It seems to me that straight lines do not always adequately capture or describe the human experience. The grand illusion that things move perpetually along to the next  in a linear fashion, with a clear view back and forth. The difficulty with this image is that it only allows motion forwards and backwards along a track, restricting our movement somewhat.

Perhaps you think of a triangle. A very sturdy and reliable shape, reassuring us that if we build in fixed supportive structures and frameworks, these bolsters will keep us safe and secure. The difficulty with a triangle is all the sharp pointy edges and tight angles involved in maintaining control.

A square might better explain things for you. The reliable square. You know what you are getting with a square. They make excellent boxes, they are highly replicable, fitting together rather well. Everyone belongs if they stay in their box.

And we could talk about prisms which refract light, or stars which are both edgy and bright, or hearts, because when all is said and done love changes everything.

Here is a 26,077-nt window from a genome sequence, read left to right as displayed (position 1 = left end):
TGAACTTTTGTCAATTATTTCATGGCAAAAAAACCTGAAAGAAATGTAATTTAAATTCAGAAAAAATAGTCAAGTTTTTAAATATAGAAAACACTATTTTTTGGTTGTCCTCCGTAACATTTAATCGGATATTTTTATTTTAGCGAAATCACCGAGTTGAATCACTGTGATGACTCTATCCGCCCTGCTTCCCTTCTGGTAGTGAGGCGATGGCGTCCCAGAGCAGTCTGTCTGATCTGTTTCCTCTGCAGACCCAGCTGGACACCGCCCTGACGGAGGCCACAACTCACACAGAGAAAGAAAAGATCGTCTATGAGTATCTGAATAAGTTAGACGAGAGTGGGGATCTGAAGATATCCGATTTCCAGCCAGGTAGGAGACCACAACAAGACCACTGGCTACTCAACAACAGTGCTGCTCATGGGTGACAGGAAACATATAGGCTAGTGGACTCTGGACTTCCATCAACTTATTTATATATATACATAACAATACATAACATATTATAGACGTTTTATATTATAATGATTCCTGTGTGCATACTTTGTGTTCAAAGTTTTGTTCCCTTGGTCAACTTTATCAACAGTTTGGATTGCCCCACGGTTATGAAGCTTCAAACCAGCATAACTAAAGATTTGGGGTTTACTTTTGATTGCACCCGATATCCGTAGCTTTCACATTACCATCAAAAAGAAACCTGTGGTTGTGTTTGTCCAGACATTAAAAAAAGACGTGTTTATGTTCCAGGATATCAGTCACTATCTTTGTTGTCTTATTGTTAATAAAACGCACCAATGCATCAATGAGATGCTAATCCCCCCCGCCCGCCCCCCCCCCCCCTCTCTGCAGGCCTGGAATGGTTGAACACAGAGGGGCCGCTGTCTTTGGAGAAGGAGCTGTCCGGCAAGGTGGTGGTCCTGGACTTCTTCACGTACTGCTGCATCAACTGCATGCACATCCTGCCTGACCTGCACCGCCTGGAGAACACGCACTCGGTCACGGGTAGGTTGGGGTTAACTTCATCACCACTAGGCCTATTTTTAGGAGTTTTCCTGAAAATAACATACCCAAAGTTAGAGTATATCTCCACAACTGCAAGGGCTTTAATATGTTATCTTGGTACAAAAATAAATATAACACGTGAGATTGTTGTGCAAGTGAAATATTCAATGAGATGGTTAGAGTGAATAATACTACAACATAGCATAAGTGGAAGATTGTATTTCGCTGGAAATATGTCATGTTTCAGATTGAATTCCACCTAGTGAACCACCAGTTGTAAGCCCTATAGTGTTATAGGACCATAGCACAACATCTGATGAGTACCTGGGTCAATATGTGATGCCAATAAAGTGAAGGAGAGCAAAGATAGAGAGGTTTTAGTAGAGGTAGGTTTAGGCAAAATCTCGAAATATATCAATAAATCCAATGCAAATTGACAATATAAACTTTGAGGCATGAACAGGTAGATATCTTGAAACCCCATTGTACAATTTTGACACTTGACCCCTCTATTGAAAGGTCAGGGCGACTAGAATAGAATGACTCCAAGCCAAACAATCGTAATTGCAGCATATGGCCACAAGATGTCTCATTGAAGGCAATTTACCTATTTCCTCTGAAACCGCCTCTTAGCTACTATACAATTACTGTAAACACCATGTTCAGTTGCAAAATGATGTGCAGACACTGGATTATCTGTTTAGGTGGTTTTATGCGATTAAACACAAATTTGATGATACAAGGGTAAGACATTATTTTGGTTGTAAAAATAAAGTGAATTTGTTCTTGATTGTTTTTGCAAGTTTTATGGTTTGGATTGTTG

But I’m drawn to the circle.

I’ve been learning about shapes, 2D and 3D with my 5 year old daughter, trying to find various shapes around our house. This got me thinking of all the different types of circle or sphere I could bring to mind. The smallest I got to was a cell, of a plant, animal or a human. Circles hem us in in a particular way, we are enclosed softly, fluidly. Circles in nature tend to have a ‘partially permeable membrane’ which serves to keep in what is beneficial and life giving, and keep out what is detrimental and life draining. In Celtic Spirituality there is a kind of prayer about this called ‘Caim’. You form circle shape around you, and ask for peace to be kept within and fear kept out, or hope kept in and despair kept out. You pray as you desire.